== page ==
Baseball has spoiled us. For the past two years baseball teams, spectators, and analysts have been in awe of the young talent in the game. Last year, the likes of Yasiel Puig and Jose Fernandez came out of nowhere and dominated the league. The year before, Mike Trout and Bryce Harper came up and were beyond exceptional baseball players.
This year has been a little bit dry in terms of top prospects coming up and turning into the best players in the league. George Springer has been an exciting player to watch but not dominant like Trout, Puig or Fernandez. There’s a case to be made for Jose Abreu, but he was an international signing. Abreu wasn’t developed in the White Sox’ farm system for multiple years. Instead, Abreu was major league ready upon signing his contract.
The other top prospect whose performance hasn’t been captivating — at least during his first month in the big leagues — is Gregory Polanco.
Polanco is considered an extremely toolsy young player. Most scouting reports agree that Polanco has a pretty good glove — profiling as a corner outfielder — and he has a good arm. Polanco’s bat has been more of a projection than a reality. In the minors it was easy to see that he had some talent. In his minor league career he put up an .842 OPS. There were still some rough edges around Polanco’s game as his ability to hit for power fluctuated during his time in the minors.
There were times in Polanco’s minor-league career in which he hit for decent power, but he definitely bounced back and forth between having above-average power and power outages. In his 2014 Pittsburgh Pirates Top Prospects post, Marc Hulet described some of Polanco’s difficulties:
“At the plate, he flashes the ability to hit for both average and power but he’s still learning to identify and handle breaking balls.”
Polanco has been in the big leagues for about 40 games. In his first couple of plate appearance he looked like a pretty dynamic toolsy outfielder. However, as he has accrued more plate appearances, it has become apparent that he is still an unfinished product. Polanco has hit .247/.324/.352. which has been good for a WAR of 0.2. This is a pretty small sample size of only 183 PA’s, however Polanco has been having difficulty hitting for power. Right now Polanco is getting on base a decent amount, but his lack of power offsets the value of his ability to get on base.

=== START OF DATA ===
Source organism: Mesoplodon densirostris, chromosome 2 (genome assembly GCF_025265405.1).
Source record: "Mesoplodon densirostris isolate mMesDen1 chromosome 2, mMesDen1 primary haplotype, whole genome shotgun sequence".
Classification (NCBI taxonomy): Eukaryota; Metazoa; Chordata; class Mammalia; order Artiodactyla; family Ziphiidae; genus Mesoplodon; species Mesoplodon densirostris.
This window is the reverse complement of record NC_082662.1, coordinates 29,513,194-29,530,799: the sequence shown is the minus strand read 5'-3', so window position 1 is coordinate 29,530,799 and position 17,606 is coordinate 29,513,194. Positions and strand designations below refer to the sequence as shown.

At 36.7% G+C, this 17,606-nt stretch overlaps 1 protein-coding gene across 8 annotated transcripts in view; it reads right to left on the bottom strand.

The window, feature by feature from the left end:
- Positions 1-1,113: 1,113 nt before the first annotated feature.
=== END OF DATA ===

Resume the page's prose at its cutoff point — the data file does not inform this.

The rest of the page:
Pitchers have mostly fed Polanco fastballs. In his first 40 games, Polanco has seen a fastball around 60% of the time, and that’s the pitch against which he seems to be able to have the most success. Polanco also doesn’t hit for a lot of power when he does make contact with a fastball (.044 ISO against fastballs). Despite that, Polanco was known for not being able to handle breaking balls — in the minors — so far he has actually been able to take advantage of some curveballs, cutters and sliders. All five of the home runs he has hit have come off of either a slider, a curveball or a cutter. The story seems to be that he can catch up to the hard stuff, but doing something meaningful with it is a different story.
We’re dealing with a small sample size, so we don’t know whether Polanco has a propensity for hitting sliders, cutters, and curveballs a long ways. Other off-speed/breaking pitches — such as sinkers and splitters — have been difficult for Polanco to hit.
Polanco is still showing good knowledge of the strike zone as he’s drawing a lot of walks this season. Despite his proclivity for drawing walks, there are some issues with his plate discipline stats. These mainly have to do with his ability to make contact. While Polanco does swing at lower number of pitches outside of the zone — with an O-Swing% of 28% — he only makes contact with those pitches 53% of the time.
The only good part of Polanco’s offensive performance has been his ability to draw walks. However, if you’re not making enough contact and not hitting for power, that doesn’t make you a productive major-league hitter.
Polanco has not necessarily been a great hitter in his first couple of months in the majors. I’m sure some people expected Polanco to step in and be one of the best hitters in the game. The truth is that this game is incredibly hard, and there are certainly growing pains when it comes to young players. Polanco has to figure out how to hit for more power to be a useful major leaguer. He hasn’t done that.
That doesn’t mean that Polanco won’t do it; we are dealing with a small sample size of just 183 PA’s, and it’s completely plausible that he makes the adjustment necessary to fix his problems. Polanco showed that he could adjust quickly. That’s why he rose so quickly through the minors; he was able to adjust to the new challenges each level presented him. Demoting Polanco is completely pointless as he hasn’t been bad, and he has nothing left to prove in the minors.
Polanco now needs to prove himself in the majors, and that might just take some time.
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